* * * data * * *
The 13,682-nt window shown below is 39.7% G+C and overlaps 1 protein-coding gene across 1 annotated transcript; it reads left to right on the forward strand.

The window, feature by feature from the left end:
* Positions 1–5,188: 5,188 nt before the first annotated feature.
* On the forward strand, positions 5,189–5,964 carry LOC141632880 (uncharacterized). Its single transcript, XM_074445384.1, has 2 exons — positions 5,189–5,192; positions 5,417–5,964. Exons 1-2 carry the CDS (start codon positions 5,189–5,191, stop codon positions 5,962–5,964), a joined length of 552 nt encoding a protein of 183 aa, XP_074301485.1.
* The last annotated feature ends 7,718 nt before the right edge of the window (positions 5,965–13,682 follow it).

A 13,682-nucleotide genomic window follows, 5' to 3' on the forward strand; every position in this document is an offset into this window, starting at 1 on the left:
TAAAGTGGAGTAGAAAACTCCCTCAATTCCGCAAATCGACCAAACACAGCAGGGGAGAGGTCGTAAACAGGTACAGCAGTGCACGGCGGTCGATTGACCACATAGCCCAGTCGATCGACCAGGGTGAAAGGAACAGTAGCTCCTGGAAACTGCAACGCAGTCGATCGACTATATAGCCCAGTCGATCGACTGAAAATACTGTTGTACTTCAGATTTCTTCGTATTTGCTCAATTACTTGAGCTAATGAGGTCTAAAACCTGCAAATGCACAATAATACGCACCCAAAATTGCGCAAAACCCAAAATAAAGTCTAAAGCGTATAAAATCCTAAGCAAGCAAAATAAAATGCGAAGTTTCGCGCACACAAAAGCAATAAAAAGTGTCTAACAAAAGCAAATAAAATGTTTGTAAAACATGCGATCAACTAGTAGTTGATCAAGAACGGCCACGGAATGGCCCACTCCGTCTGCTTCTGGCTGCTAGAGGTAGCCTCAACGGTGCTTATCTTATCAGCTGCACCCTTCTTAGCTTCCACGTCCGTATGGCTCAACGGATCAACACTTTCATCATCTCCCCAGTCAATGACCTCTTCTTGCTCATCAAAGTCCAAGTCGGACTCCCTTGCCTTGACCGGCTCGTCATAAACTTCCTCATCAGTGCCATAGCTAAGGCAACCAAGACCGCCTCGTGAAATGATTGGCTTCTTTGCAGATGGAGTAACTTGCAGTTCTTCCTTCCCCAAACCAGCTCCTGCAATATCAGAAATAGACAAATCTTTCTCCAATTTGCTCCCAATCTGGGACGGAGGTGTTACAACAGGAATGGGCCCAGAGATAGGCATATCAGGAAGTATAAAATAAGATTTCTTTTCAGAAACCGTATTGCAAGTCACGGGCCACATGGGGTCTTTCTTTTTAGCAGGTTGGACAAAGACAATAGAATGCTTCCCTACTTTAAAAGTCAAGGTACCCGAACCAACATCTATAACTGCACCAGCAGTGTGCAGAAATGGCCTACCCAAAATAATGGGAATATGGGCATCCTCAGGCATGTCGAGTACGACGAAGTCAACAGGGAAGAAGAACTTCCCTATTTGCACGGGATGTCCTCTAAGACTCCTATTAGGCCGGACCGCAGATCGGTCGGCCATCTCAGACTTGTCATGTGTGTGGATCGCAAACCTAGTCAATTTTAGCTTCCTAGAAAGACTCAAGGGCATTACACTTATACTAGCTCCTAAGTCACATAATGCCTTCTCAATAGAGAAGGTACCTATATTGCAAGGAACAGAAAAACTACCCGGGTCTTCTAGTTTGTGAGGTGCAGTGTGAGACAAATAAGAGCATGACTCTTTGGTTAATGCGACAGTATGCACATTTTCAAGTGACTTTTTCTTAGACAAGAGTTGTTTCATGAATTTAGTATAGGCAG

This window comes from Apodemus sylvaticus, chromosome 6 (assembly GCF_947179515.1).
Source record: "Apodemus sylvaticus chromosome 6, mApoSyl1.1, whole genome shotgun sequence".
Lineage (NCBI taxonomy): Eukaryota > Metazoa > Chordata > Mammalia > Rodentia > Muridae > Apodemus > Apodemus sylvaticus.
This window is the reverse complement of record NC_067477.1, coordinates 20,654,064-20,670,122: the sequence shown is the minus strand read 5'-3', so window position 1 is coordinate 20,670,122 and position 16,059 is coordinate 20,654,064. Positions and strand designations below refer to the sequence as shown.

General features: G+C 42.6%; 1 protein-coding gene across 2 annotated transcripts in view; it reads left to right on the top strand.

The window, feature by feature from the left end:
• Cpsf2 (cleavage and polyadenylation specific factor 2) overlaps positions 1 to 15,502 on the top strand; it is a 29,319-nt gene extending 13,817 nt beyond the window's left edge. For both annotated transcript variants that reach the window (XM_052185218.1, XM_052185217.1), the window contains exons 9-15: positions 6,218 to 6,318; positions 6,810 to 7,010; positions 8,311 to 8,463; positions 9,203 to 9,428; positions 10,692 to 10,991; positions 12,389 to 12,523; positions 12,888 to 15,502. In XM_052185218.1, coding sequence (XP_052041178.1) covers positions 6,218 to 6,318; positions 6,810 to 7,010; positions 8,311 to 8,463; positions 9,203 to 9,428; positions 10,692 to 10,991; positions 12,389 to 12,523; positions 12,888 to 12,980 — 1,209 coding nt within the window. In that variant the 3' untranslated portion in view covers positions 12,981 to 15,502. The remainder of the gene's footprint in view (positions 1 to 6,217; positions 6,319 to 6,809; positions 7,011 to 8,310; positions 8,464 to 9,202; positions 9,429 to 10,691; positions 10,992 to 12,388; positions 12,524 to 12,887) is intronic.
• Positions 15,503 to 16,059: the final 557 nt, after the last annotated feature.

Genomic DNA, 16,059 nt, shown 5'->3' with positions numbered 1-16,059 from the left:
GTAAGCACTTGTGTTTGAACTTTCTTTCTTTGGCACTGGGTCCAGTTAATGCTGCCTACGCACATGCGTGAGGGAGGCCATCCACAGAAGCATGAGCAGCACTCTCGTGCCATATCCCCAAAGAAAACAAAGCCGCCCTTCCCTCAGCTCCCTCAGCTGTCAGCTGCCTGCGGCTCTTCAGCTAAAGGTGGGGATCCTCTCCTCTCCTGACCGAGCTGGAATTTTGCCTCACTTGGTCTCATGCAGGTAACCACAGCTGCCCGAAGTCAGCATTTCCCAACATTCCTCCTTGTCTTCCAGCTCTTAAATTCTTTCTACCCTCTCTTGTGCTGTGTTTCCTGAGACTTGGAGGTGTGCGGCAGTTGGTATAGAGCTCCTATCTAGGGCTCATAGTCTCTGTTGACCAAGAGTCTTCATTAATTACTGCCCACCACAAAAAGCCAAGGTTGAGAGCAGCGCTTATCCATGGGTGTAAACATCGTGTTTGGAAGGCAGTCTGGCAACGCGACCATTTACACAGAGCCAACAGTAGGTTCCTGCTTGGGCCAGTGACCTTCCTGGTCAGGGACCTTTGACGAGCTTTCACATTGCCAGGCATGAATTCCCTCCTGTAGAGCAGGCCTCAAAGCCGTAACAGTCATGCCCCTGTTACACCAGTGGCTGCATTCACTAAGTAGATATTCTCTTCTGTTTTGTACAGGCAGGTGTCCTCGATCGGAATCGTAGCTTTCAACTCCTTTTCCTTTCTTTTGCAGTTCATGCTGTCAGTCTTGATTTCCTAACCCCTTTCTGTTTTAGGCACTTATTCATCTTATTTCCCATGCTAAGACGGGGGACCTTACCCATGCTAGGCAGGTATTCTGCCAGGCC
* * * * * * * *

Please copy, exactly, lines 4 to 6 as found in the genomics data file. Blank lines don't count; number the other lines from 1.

* On the forward strand, positions 5,189–5,964 carry LOC141632880 (uncharacterized). Its single transcript, XM_074445384.1, has 2 exons — positions 5,189–5,192; positions 5,417–5,964. Exons 1-2 carry the CDS (start codon positions 5,189–5,191, stop codon positions 5,962–5,964), a joined length of 552 nt encoding a protein of 183 aa, XP_074301485.1.
* The last annotated feature ends 7,718 nt before the right edge of the window (positions 5,965–13,682 follow it).

A 13,682-nucleotide genomic window follows, 5' to 3' on the forward strand; every position in this document is an offset into this window, starting at 1 on the left: